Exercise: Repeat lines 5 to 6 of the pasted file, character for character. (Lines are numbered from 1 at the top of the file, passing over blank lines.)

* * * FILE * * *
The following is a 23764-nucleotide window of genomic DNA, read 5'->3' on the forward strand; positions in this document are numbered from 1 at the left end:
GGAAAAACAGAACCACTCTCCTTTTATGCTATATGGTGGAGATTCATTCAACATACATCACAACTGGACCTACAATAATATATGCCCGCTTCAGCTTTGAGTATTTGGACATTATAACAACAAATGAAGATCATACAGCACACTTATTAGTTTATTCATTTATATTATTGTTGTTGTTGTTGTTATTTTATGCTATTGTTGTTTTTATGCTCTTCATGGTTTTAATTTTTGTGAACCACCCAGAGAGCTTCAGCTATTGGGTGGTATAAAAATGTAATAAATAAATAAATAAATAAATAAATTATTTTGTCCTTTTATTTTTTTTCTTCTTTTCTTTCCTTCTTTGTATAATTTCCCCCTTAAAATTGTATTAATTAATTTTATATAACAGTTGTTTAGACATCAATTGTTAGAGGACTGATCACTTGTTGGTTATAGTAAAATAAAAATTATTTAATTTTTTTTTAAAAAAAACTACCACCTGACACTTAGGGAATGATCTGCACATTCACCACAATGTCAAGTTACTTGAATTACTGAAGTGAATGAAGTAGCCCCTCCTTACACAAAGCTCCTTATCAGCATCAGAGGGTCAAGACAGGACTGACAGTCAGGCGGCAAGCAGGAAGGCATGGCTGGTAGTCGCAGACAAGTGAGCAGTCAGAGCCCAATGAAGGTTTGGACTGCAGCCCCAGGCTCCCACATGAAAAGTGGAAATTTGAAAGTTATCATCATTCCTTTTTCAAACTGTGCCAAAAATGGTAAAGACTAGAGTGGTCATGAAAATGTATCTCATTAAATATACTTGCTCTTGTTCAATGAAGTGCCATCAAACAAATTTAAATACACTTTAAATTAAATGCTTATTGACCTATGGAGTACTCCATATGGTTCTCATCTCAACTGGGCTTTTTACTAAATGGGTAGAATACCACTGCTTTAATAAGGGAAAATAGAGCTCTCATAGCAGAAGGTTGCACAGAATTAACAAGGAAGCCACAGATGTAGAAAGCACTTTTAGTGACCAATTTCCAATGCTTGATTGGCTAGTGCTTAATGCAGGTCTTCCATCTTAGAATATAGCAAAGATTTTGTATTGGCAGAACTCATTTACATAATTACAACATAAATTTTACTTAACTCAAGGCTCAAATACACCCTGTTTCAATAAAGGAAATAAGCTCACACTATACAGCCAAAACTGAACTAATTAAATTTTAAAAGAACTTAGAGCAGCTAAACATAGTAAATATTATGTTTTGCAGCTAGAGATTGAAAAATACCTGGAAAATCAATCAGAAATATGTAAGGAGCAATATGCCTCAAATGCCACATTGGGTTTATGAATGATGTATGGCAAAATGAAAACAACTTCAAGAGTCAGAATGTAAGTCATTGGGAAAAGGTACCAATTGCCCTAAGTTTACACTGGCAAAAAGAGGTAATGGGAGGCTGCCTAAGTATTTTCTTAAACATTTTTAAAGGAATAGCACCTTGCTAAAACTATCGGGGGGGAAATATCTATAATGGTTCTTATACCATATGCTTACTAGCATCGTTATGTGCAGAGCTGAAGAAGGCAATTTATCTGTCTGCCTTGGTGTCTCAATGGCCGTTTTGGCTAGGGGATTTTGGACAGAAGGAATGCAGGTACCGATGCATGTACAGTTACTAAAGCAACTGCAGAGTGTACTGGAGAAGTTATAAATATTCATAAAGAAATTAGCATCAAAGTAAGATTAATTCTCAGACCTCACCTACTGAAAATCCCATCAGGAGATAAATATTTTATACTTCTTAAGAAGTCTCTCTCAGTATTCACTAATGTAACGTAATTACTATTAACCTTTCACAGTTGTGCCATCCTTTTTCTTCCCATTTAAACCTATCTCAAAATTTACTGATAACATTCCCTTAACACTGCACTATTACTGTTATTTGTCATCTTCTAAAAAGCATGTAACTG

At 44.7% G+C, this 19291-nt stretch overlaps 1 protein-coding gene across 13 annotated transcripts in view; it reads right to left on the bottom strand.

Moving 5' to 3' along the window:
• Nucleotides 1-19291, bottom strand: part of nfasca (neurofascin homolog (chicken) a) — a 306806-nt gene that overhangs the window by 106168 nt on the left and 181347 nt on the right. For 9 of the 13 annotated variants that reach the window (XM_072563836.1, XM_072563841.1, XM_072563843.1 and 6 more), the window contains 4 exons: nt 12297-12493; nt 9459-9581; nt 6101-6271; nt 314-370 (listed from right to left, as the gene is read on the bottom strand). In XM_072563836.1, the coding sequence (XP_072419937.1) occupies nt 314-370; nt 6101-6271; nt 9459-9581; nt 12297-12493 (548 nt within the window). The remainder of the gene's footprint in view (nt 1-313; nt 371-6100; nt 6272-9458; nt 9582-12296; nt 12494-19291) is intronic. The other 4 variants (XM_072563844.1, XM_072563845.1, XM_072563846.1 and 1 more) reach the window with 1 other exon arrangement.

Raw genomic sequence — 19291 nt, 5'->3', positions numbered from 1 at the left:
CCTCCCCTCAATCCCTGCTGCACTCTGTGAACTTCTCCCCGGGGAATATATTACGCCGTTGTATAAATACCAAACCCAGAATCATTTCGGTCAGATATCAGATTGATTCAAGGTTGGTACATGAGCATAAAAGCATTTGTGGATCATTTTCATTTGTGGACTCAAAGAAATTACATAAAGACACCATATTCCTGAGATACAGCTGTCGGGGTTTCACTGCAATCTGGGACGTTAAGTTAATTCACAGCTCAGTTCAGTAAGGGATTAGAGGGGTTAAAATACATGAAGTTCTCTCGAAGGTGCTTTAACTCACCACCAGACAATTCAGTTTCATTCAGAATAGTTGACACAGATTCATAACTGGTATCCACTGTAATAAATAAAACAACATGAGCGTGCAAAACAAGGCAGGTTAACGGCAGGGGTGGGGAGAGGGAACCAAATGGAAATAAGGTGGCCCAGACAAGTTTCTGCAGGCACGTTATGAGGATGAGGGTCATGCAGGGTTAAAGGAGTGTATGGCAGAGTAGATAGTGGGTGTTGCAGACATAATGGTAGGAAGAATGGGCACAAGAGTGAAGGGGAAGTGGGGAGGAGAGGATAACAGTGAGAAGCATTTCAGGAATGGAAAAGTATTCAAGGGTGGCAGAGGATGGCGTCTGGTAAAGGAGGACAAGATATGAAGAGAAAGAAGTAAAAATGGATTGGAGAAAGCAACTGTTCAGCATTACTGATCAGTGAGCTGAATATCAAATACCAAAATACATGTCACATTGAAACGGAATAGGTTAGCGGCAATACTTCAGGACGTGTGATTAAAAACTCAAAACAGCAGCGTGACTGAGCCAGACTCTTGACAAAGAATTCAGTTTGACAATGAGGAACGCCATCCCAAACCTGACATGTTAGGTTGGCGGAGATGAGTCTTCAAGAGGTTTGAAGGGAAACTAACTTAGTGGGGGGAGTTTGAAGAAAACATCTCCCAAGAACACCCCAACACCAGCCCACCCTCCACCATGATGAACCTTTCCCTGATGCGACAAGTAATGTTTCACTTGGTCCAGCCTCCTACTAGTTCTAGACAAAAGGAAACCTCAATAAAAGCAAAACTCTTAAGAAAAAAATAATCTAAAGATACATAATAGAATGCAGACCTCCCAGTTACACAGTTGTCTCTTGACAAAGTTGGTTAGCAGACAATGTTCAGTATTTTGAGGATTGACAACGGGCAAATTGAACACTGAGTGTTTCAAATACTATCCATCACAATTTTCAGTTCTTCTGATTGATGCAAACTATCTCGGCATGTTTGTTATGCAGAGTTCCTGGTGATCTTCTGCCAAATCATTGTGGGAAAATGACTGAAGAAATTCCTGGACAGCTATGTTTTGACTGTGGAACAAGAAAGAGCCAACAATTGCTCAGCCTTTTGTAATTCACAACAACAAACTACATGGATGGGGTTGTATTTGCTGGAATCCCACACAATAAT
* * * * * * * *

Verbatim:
• Nucleotides 1-19291, bottom strand: part of nfasca (neurofascin homolog (chicken) a) — a 306806-nt gene that overhangs the window by 106168 nt on the left and 181347 nt on the right. For 9 of the 13 annotated variants that reach the window (XM_072563836.1, XM_072563841.1, XM_072563843.1 and 6 more), the window contains 4 exons: nt 12297-12493; nt 9459-9581; nt 6101-6271; nt 314-370 (listed from right to left, as the gene is read on the bottom strand). In XM_072563836.1, the coding sequence (XP_072419937.1) occupies nt 314-370; nt 6101-6271; nt 9459-9581; nt 12297-12493 (548 nt within the window). The remainder of the gene's footprint in view (nt 1-313; nt 371-6100; nt 6272-9458; nt 9582-12296; nt 12494-19291) is intronic. The other 4 variants (XM_072563844.1, XM_072563845.1, XM_072563846.1 and 1 more) reach the window with 1 other exon arrangement.

Raw genomic sequence — 19291 nt, 5'->3', positions numbered from 1 at the left: